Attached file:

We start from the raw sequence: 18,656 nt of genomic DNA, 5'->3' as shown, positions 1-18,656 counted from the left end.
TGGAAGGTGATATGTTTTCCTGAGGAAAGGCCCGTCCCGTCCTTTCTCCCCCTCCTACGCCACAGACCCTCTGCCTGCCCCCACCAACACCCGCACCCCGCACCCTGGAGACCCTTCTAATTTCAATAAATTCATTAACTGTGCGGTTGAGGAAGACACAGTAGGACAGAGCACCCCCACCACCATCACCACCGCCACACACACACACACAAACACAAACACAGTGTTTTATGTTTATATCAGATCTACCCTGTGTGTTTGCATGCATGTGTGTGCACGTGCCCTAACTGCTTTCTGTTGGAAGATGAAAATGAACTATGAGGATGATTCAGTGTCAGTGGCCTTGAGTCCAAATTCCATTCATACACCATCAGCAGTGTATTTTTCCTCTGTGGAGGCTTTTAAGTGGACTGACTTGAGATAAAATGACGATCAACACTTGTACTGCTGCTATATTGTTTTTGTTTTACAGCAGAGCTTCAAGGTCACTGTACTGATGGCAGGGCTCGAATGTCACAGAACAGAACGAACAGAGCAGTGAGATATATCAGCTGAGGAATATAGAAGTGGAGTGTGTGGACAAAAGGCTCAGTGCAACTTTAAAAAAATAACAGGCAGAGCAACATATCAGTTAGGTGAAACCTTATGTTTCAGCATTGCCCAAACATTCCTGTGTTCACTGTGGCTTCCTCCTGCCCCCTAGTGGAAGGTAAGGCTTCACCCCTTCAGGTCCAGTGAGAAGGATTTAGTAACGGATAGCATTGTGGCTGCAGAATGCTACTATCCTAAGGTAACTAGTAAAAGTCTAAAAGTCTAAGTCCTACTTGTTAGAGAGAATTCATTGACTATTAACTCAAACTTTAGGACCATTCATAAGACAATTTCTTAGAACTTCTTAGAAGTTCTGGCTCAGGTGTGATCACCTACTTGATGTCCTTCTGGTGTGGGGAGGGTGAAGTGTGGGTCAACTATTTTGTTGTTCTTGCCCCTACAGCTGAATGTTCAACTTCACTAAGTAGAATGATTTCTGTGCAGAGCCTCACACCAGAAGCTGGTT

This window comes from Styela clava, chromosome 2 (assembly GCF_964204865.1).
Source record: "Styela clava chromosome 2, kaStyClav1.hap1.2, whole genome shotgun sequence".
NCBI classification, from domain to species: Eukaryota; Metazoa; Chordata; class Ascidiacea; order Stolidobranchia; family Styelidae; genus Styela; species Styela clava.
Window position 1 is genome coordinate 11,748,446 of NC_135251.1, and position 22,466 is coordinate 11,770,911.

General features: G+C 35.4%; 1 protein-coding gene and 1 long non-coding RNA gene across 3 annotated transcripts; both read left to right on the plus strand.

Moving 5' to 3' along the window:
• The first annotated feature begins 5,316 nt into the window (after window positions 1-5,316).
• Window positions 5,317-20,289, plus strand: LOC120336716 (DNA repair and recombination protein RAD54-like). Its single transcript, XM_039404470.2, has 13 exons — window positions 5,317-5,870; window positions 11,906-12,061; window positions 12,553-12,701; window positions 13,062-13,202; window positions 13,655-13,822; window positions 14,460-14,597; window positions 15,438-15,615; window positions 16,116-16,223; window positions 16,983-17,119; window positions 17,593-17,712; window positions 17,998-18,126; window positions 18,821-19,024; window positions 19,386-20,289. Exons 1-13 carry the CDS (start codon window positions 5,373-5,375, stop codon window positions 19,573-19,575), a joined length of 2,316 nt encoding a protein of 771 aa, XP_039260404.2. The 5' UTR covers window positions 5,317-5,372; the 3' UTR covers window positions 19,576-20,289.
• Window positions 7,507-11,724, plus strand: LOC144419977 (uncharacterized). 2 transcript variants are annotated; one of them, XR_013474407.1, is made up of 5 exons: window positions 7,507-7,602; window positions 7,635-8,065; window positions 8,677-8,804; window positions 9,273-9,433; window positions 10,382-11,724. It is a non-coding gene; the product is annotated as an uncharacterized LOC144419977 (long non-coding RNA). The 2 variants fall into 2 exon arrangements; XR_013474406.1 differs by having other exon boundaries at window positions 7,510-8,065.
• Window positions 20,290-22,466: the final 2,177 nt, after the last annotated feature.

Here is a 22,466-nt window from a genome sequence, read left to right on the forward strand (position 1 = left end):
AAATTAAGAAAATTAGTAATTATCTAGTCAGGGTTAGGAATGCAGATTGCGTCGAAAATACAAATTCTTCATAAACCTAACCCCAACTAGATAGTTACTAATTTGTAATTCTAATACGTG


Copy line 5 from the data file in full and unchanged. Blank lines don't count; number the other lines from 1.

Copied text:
NCBI classification, from domain to species: Eukaryota; Metazoa; Chordata; class Ascidiacea; order Stolidobranchia; family Styelidae; genus Styela; species Styela clava.